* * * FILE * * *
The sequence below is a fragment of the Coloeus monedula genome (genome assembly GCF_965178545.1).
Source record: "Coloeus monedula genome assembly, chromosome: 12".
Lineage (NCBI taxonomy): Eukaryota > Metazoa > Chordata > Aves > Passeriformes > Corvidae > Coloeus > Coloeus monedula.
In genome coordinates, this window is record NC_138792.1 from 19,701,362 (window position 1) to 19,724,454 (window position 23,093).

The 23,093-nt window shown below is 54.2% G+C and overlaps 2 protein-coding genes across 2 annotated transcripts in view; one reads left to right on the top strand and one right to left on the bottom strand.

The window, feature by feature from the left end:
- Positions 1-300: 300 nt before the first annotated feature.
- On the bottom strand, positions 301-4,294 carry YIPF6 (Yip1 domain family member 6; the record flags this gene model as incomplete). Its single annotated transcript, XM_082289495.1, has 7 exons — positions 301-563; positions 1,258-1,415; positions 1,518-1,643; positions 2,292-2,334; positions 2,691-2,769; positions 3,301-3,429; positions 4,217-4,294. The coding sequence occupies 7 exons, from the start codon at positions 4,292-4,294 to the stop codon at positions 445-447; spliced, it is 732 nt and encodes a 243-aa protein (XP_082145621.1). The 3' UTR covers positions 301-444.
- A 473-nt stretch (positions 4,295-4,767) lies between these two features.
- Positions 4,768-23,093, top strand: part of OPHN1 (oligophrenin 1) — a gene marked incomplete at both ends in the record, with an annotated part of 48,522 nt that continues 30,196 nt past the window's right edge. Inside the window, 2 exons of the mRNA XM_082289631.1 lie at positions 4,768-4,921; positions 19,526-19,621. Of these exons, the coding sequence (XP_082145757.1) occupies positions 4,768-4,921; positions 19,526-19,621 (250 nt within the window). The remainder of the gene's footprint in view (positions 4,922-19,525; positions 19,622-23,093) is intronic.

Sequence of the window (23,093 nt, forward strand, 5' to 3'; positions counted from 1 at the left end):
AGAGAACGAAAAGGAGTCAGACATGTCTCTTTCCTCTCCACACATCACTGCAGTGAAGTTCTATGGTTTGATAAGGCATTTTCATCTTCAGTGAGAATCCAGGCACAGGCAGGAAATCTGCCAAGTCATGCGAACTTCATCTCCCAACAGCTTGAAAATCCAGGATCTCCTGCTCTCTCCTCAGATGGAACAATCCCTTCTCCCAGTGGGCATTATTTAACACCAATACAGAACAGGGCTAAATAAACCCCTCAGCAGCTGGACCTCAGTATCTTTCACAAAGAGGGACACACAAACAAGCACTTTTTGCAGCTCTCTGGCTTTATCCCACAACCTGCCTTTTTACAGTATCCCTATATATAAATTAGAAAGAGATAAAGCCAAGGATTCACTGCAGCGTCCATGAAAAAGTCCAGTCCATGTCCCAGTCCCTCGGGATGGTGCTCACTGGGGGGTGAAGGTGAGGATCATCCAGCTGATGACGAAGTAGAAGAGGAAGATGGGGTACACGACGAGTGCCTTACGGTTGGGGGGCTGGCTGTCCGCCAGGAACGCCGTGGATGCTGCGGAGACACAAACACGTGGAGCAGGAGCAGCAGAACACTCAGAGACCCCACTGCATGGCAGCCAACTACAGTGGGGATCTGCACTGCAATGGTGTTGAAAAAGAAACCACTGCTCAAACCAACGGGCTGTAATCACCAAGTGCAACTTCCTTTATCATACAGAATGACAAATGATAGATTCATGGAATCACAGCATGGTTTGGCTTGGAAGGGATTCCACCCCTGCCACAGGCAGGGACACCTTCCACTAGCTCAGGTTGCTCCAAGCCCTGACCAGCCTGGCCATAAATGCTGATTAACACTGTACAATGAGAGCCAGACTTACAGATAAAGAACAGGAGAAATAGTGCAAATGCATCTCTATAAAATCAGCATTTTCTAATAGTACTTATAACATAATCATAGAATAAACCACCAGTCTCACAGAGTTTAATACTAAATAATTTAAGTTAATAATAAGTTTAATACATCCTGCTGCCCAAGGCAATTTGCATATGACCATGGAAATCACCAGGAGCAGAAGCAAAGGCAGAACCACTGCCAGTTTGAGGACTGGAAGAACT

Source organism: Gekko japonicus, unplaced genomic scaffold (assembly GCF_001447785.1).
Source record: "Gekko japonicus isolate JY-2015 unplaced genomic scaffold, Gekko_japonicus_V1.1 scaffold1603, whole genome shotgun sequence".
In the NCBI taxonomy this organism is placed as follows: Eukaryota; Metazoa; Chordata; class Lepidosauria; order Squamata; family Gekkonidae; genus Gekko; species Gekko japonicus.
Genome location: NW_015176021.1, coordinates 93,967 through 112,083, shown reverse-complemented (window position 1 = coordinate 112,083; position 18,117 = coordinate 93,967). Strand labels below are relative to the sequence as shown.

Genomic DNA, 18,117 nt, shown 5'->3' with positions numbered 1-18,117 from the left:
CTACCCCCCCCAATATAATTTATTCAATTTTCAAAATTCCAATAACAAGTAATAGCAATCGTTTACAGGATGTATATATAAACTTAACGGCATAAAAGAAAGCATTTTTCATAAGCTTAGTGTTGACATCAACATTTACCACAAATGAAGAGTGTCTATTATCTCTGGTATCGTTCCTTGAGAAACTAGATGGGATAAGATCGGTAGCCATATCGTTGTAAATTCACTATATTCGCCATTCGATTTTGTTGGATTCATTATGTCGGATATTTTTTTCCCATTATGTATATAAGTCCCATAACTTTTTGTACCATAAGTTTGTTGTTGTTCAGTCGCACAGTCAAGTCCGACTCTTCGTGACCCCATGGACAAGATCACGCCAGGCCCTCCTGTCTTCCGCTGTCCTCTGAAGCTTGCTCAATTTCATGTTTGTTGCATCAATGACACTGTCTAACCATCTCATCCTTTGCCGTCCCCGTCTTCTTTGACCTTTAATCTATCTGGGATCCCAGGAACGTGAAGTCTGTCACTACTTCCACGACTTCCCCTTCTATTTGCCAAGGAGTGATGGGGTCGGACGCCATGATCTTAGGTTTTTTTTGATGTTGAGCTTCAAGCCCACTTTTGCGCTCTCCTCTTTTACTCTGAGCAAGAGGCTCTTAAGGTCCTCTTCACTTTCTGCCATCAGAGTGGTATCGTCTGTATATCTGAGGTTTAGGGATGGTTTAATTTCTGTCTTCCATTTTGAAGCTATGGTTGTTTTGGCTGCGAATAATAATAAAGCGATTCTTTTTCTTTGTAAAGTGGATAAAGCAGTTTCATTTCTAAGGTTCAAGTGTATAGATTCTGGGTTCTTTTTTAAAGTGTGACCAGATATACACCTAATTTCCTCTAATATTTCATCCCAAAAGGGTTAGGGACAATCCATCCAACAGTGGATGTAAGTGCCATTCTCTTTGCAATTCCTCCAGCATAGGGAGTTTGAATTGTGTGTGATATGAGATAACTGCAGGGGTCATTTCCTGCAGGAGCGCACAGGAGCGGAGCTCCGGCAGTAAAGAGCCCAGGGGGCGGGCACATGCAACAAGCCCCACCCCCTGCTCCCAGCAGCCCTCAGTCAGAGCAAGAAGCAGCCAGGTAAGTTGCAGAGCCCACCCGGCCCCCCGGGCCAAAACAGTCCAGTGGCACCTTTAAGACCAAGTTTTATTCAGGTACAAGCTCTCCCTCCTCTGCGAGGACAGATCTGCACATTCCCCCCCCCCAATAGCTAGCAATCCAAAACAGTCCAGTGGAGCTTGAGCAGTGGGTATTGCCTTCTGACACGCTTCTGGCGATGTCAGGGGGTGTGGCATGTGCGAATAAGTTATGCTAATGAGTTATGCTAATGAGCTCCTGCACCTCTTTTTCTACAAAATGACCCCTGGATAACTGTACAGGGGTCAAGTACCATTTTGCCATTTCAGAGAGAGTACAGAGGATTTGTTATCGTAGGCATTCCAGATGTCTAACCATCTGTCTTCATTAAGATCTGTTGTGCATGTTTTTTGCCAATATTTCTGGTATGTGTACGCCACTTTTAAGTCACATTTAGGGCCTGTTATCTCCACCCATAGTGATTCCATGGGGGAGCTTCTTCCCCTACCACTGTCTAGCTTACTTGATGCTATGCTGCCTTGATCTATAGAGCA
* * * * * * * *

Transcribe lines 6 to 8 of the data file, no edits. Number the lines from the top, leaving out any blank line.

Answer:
The window, feature by feature from the left end:
- Positions 1-300: 300 nt before the first annotated feature.
- On the bottom strand, positions 301-4,294 carry YIPF6 (Yip1 domain family member 6; the record flags this gene model as incomplete). Its single annotated transcript, XM_082289495.1, has 7 exons — positions 301-563; positions 1,258-1,415; positions 1,518-1,643; positions 2,292-2,334; positions 2,691-2,769; positions 3,301-3,429; positions 4,217-4,294. The coding sequence occupies 7 exons, from the start codon at positions 4,292-4,294 to the stop codon at positions 445-447; spliced, it is 732 nt and encodes a 243-aa protein (XP_082145621.1). The 3' UTR covers positions 301-444.